Your Taxes: A Work in Progress
by Bob Williams
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Let's see … you've dragged out that box of 2012 receipts, dug through your kitchen junk drawer to find a calculator that works, sharpened a few pencils and found that really big eraser. So, you should be all ready to do your taxes, right?
Not quite yet.
Because of the January tax law changes made by Congress, you have a little extra time before you send that return whizzing through the Internet toward the IRS. The tax return filing season will start January 30 for most taxpayers, according to the Internal Revenue Service.
The extra time will be needed by the IRS to change their computer systems to reflect the changes enacted by Congress in the American Taxpayer Relief Act (ATRA). "We have worked hard to open tax season as soon as possible," said IRS Acting Commissioner Steven T. Miller. "This date ensures we have the time we need to update and test our processing systems."
The vast majority of American taxpayers -- some 120 million households -- will be able to file beginning Jan. 30. These are
taxpayers with simple, straightforward returns. Those returns that are a little more complicated -- say, with residential energy credits, depreciation of property or general business credits -- will have to wait until late February or early March to file. Those returns require more extensive forms, and so, require more extensive computer programming changes by the IRS.
We agree with Acting Commissioner Miller. "The best option for taxpayers is to file electronically," Miller said.
Yes, there are delays to e-filing this year. But if you think you can do an end-run around that by filing a paper return and mailing it
in, Miller says that's a recipe for a late refund. Maybe a very late refund.
The IRS will not process paper tax returns at all before Jan. 30. Miller says there's no advantage to filing a paper return before that date, and you'll get your refund much faster if you e-file -- even with the Jan. 30 start date.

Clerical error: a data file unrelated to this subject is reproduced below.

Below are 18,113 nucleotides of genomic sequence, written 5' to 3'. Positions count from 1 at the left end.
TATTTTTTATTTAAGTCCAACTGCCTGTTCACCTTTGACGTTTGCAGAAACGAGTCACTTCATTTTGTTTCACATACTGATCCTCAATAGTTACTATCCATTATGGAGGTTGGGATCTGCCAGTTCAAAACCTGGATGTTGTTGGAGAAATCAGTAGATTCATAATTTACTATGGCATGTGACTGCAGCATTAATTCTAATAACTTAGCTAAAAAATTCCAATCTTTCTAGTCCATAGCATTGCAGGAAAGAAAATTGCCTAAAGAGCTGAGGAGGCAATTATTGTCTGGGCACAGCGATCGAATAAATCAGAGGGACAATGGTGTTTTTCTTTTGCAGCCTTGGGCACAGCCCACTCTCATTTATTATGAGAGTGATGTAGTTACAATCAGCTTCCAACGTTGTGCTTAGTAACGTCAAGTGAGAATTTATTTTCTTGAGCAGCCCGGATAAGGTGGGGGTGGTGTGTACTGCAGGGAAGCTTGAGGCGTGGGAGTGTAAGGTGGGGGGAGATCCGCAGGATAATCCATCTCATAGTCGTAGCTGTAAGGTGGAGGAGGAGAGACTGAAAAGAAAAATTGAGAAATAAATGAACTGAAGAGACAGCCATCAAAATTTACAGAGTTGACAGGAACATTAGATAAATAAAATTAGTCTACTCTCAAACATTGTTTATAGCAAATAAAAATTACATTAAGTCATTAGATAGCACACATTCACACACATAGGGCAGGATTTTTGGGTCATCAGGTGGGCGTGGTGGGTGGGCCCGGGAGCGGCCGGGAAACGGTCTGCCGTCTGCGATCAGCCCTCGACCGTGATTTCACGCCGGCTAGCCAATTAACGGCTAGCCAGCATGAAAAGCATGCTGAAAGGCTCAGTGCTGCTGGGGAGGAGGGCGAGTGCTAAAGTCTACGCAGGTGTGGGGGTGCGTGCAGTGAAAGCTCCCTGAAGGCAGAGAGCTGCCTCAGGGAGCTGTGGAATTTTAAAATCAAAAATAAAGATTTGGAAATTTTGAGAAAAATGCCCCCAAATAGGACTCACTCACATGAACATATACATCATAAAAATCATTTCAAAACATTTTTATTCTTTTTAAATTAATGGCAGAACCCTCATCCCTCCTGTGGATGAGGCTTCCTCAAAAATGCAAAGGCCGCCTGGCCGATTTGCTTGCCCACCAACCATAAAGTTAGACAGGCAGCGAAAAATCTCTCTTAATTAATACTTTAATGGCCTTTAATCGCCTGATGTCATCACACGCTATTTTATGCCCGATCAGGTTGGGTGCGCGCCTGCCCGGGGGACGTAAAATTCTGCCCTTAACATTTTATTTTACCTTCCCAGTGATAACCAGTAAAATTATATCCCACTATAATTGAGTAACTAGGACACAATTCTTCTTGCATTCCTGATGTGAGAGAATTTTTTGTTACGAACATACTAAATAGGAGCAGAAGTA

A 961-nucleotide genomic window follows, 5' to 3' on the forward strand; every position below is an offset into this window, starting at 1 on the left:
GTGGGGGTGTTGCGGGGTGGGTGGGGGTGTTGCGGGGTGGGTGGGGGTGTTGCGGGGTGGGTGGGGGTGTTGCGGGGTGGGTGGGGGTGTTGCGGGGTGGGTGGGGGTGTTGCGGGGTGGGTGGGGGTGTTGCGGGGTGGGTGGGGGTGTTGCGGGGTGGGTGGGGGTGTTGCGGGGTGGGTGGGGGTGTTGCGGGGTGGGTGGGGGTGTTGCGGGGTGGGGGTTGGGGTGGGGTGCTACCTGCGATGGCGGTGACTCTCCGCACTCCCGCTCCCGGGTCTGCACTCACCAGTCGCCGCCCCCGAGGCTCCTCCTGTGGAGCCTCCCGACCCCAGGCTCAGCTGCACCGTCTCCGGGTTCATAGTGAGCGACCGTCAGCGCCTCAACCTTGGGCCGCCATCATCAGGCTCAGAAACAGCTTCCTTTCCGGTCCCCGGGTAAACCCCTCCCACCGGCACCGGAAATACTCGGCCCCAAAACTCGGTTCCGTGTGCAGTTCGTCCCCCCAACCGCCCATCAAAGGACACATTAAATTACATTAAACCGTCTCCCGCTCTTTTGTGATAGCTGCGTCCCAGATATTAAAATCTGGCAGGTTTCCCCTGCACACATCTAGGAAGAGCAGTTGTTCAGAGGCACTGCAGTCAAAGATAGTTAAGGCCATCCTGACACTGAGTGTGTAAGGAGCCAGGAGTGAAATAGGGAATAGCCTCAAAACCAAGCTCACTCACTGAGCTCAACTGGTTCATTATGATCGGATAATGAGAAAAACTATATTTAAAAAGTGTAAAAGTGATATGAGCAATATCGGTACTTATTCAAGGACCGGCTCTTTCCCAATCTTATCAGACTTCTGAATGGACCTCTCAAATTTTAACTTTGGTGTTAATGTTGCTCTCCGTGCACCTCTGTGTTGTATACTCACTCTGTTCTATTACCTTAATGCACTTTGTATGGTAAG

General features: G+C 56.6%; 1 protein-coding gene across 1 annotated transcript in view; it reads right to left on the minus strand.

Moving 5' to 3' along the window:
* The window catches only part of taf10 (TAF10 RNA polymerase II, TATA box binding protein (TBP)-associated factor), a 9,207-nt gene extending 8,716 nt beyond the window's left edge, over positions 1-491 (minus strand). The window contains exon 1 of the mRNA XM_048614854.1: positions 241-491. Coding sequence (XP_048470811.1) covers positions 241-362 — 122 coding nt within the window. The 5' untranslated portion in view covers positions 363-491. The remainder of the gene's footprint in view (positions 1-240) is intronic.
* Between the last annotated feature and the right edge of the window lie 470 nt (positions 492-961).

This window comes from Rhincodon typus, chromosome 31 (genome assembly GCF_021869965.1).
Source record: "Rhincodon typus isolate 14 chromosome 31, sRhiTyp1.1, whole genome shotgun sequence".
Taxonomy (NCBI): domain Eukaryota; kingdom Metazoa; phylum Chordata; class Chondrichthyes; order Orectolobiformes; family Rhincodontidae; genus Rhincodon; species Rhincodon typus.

Our advice for individual taxpayers is to start work on your return as usual. You can sign onto your account on our website and dive right in. Take your time and make sure your information is correct, that you have your supporting documents and your
figures are as accurate as they can be. Then, wait for the green light to hit The Button to e-file.
Fast Track or Not-So-Fast Track?
If your return is affected by the Alternative Minimum Tax, or AMT, you should be able to file beginning on Jan. 30. The same goes if your return contains state and local sales tax deductions; the higher education tuition and fees deduction; or the educator expense deduction.
But other forms will have to wait for the IRS to complete their computer programming changes. So these forms will require the return to be delayed until at least late February:
- Form 5695 - (Residential Energy Credits)
- Form 4562 - (Depreciation and Amortization)
- Form 3800 - (General Business Credits)
Here's the complete list of forms that will be accepted by the IRS in late February or early March. The IRS will announce a date later. If your return has one of these forms, it's best to hold it until your filing date has been determined.
- Form 3800 General Business Credit
- Form 4136 Credit for Federal Tax Paid on Fuels
- Form 4562 Depreciation and Amortization (Including Information on Listed Property)
- Form 5074 Allocation of Individual Income Tax to Guam or the Commonwealth of the Northern Mariana Islands
- Form 5471 Information Return of U.S. Persons With Respect to Certain Foreign Corporations
- Form 5695 Residential Energy Credits
- Form 5735 American Samoa Economic Development Credit
- Form 5884 Work Opportunity Credit
- Form 6478 Credit for Alcohol Used as Fuel
- Form 6765 Credit for Increasing Research Activities
- Form 8396 Mortgage Interest Credit
- Form 8582 Passive Activity Loss Limitations
- Form 8820 Orphan Drug Credit
- Form 8834 Qualified Plug-in Electric and Electric Vehicle Credit
- Form 8839 Qualified Adoption Expenses
- Form 8844 Empowerment Zone and Renewal Community Employment Credit
- Form 8845 Indian Employment Credit
- Form 8859 District of Columbia First-Time Homebuyer Credit
- Form 8864 Biodiesel and Renewable Diesel Fuels Credit
- Form 8874 New Markets Credits
- Form 8900 Qualified Railroad Track Maintenance Credit
- Form 8903 Domestic Production Activities Deduction
- Form 8908 Energy Efficient Home Credit
- Form 8909 Energy Efficient Appliance Credit
- Form 8910 Alternative Motor Vehicle Credit
- Form 8911 Alternative Fuel Vehicle Refueling Property Credit
- Form 8912 Credit to Holders of Tax Credit Bonds
- Form 8923 Mine Rescue Team Training Credit
- Form 8932 Credit for Employer Differential Wage Payments
- Form 8936 Qualified Plug-in Electric Drive Motor Vehicle Credit
One last piece of advice: Understand that everyone is in the same boat. The delays we've mentioned apply to every taxpayer -- and every income tax service -- in the country. There's no way to magically appear at the head of the line.
But if we do our preparation now, we can get our returns in the pipeline as soon as the open the gate. And we can put this worry behind us.
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